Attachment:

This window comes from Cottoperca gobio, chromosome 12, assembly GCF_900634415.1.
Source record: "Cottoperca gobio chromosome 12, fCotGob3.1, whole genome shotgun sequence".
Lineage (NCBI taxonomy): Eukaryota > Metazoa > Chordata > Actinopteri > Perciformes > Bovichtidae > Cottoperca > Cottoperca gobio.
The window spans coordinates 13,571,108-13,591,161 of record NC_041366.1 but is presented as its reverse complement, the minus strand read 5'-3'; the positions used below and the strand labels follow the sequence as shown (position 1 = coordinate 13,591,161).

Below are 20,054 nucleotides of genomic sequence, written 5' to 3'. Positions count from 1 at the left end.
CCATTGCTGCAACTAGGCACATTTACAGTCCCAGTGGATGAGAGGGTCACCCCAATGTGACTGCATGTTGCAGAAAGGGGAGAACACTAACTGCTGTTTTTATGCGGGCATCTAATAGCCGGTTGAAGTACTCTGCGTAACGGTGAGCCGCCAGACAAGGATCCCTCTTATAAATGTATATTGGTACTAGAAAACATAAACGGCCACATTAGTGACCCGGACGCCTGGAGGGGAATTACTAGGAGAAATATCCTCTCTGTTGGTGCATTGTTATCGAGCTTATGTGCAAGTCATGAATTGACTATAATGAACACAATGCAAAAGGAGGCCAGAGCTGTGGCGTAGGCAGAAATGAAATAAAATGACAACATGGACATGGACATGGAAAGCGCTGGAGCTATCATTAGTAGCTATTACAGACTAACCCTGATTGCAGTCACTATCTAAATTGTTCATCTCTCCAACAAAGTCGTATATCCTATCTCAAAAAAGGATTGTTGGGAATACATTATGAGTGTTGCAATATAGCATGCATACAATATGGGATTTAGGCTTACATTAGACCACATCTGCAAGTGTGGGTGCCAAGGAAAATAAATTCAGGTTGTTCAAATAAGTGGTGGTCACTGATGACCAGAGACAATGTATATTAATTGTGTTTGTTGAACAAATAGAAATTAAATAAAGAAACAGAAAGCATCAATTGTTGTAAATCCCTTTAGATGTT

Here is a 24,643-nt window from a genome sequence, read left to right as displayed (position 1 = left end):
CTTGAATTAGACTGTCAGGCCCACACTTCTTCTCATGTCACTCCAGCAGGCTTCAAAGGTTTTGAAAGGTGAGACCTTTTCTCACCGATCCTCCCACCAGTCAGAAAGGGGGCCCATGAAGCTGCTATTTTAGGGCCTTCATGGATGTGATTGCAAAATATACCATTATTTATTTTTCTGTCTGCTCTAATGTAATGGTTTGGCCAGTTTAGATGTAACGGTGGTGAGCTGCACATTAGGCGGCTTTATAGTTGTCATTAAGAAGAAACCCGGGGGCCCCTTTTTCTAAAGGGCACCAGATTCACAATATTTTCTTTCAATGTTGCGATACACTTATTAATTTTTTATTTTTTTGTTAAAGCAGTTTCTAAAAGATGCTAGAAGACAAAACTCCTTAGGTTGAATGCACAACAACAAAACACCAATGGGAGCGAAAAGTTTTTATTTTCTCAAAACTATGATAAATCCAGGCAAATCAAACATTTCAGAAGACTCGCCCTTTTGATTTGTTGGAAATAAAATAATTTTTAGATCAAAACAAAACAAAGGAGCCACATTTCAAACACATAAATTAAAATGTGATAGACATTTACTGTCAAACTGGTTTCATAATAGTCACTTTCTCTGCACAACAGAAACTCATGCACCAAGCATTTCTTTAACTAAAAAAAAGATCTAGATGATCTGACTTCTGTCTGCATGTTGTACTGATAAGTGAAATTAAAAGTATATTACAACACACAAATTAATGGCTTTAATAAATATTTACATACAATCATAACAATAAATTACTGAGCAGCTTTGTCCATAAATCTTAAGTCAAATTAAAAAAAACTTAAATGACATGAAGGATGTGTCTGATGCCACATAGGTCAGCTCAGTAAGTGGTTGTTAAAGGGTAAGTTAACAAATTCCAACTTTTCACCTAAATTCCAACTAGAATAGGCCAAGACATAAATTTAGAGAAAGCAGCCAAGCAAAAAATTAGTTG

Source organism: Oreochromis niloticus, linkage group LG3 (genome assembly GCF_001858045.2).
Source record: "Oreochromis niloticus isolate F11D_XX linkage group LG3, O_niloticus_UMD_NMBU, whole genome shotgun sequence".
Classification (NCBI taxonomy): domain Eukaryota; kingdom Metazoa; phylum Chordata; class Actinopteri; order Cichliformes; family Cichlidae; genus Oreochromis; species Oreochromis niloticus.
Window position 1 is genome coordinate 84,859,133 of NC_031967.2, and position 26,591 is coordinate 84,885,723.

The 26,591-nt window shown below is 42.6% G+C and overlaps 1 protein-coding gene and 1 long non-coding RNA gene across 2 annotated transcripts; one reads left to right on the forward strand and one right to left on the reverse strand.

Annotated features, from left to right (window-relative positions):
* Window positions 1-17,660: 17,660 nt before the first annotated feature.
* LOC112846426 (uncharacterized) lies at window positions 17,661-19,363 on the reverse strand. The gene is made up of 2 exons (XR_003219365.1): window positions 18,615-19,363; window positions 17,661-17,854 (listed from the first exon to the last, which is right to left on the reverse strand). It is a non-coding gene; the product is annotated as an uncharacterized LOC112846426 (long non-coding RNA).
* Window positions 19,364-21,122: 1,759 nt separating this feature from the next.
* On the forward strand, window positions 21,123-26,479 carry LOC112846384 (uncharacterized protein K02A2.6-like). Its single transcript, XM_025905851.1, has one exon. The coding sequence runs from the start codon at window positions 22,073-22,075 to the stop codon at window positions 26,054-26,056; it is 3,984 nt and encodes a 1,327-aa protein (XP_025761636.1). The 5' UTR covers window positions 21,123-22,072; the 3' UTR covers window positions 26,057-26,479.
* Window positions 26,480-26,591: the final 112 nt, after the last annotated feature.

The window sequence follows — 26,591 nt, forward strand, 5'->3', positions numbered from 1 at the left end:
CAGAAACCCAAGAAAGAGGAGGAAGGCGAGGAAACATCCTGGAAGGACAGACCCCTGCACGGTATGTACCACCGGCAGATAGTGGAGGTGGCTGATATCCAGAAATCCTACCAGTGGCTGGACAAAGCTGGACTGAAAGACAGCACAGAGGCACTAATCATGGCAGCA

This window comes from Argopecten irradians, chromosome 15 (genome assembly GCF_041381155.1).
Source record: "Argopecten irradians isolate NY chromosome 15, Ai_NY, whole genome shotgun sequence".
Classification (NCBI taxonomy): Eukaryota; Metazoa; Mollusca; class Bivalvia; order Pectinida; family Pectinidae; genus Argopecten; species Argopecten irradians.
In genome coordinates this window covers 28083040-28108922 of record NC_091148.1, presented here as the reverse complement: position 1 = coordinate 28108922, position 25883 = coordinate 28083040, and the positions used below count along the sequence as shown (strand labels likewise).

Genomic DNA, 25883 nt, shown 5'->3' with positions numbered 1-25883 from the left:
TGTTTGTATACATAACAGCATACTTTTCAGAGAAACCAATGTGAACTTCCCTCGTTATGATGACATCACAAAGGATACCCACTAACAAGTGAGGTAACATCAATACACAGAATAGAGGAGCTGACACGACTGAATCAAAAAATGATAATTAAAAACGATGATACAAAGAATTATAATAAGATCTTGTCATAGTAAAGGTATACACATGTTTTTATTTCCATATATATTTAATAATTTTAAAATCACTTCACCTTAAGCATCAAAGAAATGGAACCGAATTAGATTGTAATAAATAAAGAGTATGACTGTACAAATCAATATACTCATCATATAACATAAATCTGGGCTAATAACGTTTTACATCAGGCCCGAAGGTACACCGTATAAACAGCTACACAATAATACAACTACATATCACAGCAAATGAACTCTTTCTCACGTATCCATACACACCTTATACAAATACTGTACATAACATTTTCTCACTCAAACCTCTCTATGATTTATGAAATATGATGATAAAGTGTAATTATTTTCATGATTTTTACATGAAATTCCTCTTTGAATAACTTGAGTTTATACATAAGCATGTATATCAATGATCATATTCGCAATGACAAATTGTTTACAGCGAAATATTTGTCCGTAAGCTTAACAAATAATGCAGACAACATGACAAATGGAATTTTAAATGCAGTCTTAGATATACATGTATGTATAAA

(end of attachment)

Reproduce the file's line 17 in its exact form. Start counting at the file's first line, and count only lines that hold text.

* Window positions 19,364-21,122: 1,759 nt separating this feature from the next.